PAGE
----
The long, slow end (or, I finished my PhD today!)

I submitted my PhD today! Two and a half years and three days after I began, I carried four copies of my dissertation – all 96,866 words of it – to the University of Otago graduate school and walked away with a chocolate-covered marshmallow fish and a smile. I owe my very sincerest thanks to everyone who’s so generously helped me along the way, including folks in the Washington State and New Zealand wine industries and readers here who’ve poked and prodded and asked good questions. 

My thesis is titled “Through the grapevine: In search of a rhetoric of industry-oriented science communication.” It’s gist is, briefly, that people study scholarly science writing amongst scientists, and popular science writing for general audiences, but pay a lot less attention to science writing for professional audiences (like winemakers and growers) who might use scientific information in some way and who also know a lot about the subjects of scientific research. Industry-oriented science communication should make industry knowledge a real part of the conversation and communicate science as local knowledge in context – one kind of knowledge, alongside industry knowledge as another kind. By writing about science in context, acknowledging industry knowledge as real and valid knowledge, and making connections between science and industry locations, I’m arguing that the way we write about scientific research can invite better research-industry collaborations and help make research more relevant to practice.

You can find more detailed explanations of parts of the project under the publications tab on this website. If you’d like to know more, send me an email. I’ll be happy to have a conversation, send you all or part of the thesis, or try to point you in the direction of other resources.

Don’t call me Dr. Szymanski yet. In the United States, PhD studies finish with an oral defense with your committee. Assuming that you pass, that defense ends with your advisor shaking your hand and congratulating Dr. Szymanski, and there you go, plus a regalia-clad graduation sometime thereafter. The New Zealand process is different, so today was only the beginning of the end. The graduate school will send soft-bound copies of my thesis off to three anonymous examiners chosen by my advisor. Those scholars will read my work, make comments about things they want me to change, and recommend a grade: pass with minor revisions, pass with major revisions, revise and resubmit (i.e. we fail you, but we think you can pass on a second try), or fail (i.e. we don’t think you can save this ship). Those comments get sent back to me and I have a month or three to make whatever changes those examiners have requested. I send it back. At least one of the examiners takes a look at my changes and, if everyone’s satisfied, the graduate school confers my degree, and I’m finally – after about six months – Dr. Szymanski. I can then do the regalia-clad graduation thing some months thereafter, but I won’t, because I’ll be in Scotland by then.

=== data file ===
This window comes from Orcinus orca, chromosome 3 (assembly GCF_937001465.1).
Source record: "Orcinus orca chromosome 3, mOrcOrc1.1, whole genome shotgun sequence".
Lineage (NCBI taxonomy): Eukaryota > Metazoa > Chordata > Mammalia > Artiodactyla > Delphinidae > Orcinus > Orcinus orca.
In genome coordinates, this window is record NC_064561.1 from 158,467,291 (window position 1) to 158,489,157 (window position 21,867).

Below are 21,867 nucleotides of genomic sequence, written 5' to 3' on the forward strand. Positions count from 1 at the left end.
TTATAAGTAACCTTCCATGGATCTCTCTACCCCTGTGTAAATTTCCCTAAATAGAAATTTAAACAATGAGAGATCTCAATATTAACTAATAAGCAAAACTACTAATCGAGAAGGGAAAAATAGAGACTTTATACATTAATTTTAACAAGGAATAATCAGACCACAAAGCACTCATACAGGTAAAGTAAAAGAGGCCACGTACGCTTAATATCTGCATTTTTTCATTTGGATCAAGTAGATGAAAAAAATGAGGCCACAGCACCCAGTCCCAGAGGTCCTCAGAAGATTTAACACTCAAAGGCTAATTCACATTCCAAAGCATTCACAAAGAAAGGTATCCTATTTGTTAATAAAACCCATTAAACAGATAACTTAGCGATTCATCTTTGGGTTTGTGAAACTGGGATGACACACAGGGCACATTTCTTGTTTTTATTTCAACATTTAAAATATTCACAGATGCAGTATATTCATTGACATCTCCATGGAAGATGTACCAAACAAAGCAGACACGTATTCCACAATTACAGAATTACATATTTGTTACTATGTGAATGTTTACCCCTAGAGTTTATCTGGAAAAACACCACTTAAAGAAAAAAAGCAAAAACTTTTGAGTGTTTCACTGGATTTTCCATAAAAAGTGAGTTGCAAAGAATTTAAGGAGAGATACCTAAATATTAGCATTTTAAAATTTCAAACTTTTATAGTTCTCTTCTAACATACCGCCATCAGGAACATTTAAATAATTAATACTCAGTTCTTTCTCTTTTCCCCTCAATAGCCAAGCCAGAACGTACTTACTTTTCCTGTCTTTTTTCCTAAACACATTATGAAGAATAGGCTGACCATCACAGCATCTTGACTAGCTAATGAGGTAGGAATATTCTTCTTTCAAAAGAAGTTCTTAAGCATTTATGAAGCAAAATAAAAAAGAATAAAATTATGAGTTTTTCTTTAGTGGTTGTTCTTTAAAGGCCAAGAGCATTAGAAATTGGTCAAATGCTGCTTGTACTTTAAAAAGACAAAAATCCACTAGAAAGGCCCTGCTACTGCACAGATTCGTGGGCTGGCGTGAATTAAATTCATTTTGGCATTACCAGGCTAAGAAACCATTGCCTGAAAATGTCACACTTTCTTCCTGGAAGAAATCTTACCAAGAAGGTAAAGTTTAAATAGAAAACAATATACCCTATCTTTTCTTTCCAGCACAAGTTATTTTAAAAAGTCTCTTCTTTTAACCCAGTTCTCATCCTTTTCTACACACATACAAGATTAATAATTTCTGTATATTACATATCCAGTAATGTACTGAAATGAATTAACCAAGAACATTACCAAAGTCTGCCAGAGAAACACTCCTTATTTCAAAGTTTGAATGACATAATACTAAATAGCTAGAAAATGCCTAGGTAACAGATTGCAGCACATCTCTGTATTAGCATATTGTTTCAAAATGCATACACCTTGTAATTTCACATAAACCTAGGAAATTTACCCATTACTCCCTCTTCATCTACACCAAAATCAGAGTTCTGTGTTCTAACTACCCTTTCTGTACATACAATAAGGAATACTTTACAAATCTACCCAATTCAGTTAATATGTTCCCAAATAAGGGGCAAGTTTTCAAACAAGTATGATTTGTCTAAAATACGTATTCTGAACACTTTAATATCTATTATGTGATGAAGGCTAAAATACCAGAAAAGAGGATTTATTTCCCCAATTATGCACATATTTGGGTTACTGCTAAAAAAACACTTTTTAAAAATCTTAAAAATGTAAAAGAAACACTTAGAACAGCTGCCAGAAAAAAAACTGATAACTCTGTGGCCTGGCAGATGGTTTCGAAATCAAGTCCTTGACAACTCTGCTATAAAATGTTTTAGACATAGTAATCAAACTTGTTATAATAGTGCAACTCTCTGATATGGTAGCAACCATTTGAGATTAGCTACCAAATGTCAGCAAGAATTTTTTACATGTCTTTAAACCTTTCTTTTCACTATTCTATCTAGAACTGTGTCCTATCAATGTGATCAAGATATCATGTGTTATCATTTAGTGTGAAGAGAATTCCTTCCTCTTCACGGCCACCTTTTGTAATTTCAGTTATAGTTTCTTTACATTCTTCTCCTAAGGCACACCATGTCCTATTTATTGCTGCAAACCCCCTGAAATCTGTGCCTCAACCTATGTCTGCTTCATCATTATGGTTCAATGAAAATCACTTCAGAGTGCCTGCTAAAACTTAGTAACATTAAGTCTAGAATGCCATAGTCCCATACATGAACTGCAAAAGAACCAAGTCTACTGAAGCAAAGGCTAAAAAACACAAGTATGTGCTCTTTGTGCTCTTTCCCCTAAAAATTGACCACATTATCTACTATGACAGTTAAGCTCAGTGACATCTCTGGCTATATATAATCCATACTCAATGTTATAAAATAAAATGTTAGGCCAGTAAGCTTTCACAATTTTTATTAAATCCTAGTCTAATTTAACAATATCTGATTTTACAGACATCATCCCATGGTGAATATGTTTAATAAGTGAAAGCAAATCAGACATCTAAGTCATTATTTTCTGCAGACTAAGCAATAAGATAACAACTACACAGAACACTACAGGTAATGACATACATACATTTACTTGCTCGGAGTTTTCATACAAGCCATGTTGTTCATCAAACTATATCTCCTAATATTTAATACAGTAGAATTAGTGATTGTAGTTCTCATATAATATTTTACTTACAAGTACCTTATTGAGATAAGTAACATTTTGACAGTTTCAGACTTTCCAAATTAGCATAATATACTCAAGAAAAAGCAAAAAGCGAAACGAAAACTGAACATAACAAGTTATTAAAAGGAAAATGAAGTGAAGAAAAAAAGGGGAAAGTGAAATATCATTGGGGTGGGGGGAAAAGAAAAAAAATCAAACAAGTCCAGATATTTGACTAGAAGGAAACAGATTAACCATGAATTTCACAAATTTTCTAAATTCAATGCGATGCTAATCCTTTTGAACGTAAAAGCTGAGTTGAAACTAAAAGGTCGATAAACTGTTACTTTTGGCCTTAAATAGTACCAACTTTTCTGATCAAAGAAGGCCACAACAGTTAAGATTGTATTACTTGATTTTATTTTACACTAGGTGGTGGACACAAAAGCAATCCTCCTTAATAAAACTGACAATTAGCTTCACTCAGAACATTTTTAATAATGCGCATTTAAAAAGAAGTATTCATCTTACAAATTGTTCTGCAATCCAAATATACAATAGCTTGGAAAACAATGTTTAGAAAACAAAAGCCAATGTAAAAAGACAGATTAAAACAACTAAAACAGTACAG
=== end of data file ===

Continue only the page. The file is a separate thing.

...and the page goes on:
I’ll be in Scotland by then! As of the beginning of May, I take up a post-doctoral research position at the University of Edinburgh. I’ll be joining the Engineering Life team to study sociopolitical/cultural sides of the Synthetic Yeast project, a massive effort to create the first working, laboratory-created eurkaryotic genome — of Saccharomyces cerevisiae, naturally. (I wrote about the project in some detail a few months ago). The project has obvious implications for the wine industry, is fascinating in terms of the trajectory of human-yeast coevolution, and plays into changes in how we see the relationships between life and engineering. The team I’ll be joining at the University of Edinburgh is outstanding. I’m looking forward to being in the center of the science and technology studies world, on an island with some of the best wine availability in the world, and within weekend skipping distance of many of Europe’s great wine regions.